themed bar after a Champions
"Out of all the people in the
field, it was quite comical. I ll
probably read about it on Twitter
a bit later."
As Warner made his lonely
walk back to the pavilion, jeers
came from all corners of Old
Trafford. It was a football-type
atmosphere in the usually
refined environs of a test-cricket
He s had to live with it all
match and will probably receive
the same treatment at Durham
next week and the Oval for the
fifth test, if he keeps his place.
"I m not well liked at the
moment but this morning was
quite entertaining down there,"
Warner said. "There were a few
hungover people and a few voic-
es...speaking their minds.
"Obviously it s all my fault,"
he added. "You ve got to
embrace it. Someone does (nor-
mally) get picked out and this
time it s me. I ve got to keep my
head down and focus on what
my task ahead is, and that s
Warner hasn t been far from
the headlines this year.
Memories are still fresh from
Warner s Twitter tirade in May,
sparked by seeing his photo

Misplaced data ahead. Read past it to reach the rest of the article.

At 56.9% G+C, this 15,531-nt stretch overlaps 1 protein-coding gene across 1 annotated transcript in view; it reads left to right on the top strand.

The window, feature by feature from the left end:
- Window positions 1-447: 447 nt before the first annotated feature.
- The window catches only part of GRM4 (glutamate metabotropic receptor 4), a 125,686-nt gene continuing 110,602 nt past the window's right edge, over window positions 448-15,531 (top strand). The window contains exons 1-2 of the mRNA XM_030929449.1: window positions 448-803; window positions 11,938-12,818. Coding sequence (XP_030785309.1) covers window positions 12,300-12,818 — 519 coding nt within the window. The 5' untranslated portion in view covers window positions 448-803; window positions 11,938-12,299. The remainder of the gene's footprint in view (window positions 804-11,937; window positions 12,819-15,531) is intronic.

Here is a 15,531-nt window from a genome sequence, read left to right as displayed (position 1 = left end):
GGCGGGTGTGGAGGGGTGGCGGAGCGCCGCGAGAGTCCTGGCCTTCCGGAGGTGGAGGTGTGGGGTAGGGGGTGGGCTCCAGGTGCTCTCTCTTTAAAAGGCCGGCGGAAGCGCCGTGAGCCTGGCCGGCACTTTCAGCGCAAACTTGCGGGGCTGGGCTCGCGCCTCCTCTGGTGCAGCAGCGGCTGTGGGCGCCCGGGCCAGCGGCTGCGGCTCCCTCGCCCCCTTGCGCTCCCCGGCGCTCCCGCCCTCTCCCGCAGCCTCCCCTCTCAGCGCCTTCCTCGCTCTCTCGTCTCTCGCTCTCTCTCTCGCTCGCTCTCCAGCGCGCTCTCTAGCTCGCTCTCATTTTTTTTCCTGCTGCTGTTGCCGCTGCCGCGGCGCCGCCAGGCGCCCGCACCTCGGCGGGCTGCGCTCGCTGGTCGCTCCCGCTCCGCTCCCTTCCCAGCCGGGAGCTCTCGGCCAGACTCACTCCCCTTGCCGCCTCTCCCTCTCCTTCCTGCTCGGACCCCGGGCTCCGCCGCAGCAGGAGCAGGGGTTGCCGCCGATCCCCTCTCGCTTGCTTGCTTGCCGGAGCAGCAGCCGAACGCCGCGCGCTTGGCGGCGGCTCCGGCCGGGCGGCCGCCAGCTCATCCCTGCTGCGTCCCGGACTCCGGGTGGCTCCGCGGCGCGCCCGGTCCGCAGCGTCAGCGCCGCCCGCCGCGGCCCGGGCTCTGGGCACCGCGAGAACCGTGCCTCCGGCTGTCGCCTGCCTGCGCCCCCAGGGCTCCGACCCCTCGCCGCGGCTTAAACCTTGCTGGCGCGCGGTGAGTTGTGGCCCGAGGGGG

printed alongside a story about
corruption in the Indian Premier
League. Warner lashed out at
two senior cricket journalists in
an expletive-filled rant, receiving
a fine of 5,750 Australian dol-
He apologised but landed
himself in further trouble a
month later by drunkenly
attacking Root in the early hours
after Australia s 48-run loss to
England in a Champions Tro-
phy group match. He was sus-
pended until the first Ashes test
and fined 11,500 Australian dol-
For now, Warner is just trying
to keep himself out of trouble.
"I m just enjoying being back
in the team. All the misde-
meanors are behind me at the
moment and I m just enjoying
playing cricket," he said.
And Root hasn t passed up
an opportunity to give Warner
a bit of a ribbing during the third
"Yeah, Joey, he said to me:
It s been a long couple of
months, hasn t it? " Warner
recalled. "I just turned around
and had a little smile. I ve got
a long memory, so it s alright."
Warner bats at a nets
session two days before
the start of the third
Ashes series cricket
match against England
at Old Trafford cricket
England. AP PHOTO
Warner revelling in
pantomime villain role